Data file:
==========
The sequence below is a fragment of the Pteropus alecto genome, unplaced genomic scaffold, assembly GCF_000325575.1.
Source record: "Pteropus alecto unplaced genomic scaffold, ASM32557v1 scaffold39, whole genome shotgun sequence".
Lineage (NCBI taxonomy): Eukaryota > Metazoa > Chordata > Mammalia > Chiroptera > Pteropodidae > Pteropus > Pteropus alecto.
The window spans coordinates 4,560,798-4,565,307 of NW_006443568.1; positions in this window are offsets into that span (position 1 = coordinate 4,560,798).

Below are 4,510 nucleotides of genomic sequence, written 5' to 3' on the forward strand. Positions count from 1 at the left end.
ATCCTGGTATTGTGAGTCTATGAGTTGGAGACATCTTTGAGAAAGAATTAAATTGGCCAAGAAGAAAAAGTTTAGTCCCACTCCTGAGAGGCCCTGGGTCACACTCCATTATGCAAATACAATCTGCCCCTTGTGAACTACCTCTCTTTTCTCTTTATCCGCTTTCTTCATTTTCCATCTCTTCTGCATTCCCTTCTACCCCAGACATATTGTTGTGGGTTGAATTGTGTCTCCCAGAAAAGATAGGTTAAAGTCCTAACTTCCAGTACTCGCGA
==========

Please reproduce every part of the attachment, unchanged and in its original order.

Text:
The sequence below is a fragment of the Pteropus alecto genome, unplaced genomic scaffold, assembly GCF_000325575.1.
Source record: "Pteropus alecto unplaced genomic scaffold, ASM32557v1 scaffold39, whole genome shotgun sequence".
Lineage (NCBI taxonomy): Eukaryota > Metazoa > Chordata > Mammalia > Chiroptera > Pteropodidae > Pteropus > Pteropus alecto.
The window spans coordinates 4,560,798-4,565,307 of NW_006443568.1; positions in this window are offsets into that span (position 1 = coordinate 4,560,798).

Below are 4,510 nucleotides of genomic sequence, written 5' to 3' on the forward strand. Positions count from 1 at the left end.
ATCCTGGTATTGTGAGTCTATGAGTTGGAGACATCTTTGAGAAAGAATTAAATTGGCCAAGAAGAAAAAGTTTAGTCCCACTCCTGAGAGGCCCTGGGTCACACTCCATTATGCAAATACAATCTGCCCCTTGTGAACTACCTCTCTTTTCTCTTTATCCGCTTTCTTCATTTTCCATCTCTTCTGCATTCCCTTCTACCCCAGACATATTGTTGTGGGTTGAATTGTGTCTCCCAGAAAAGATAGGTTAAAGTCCTAACTTCCAGTACTCGCGA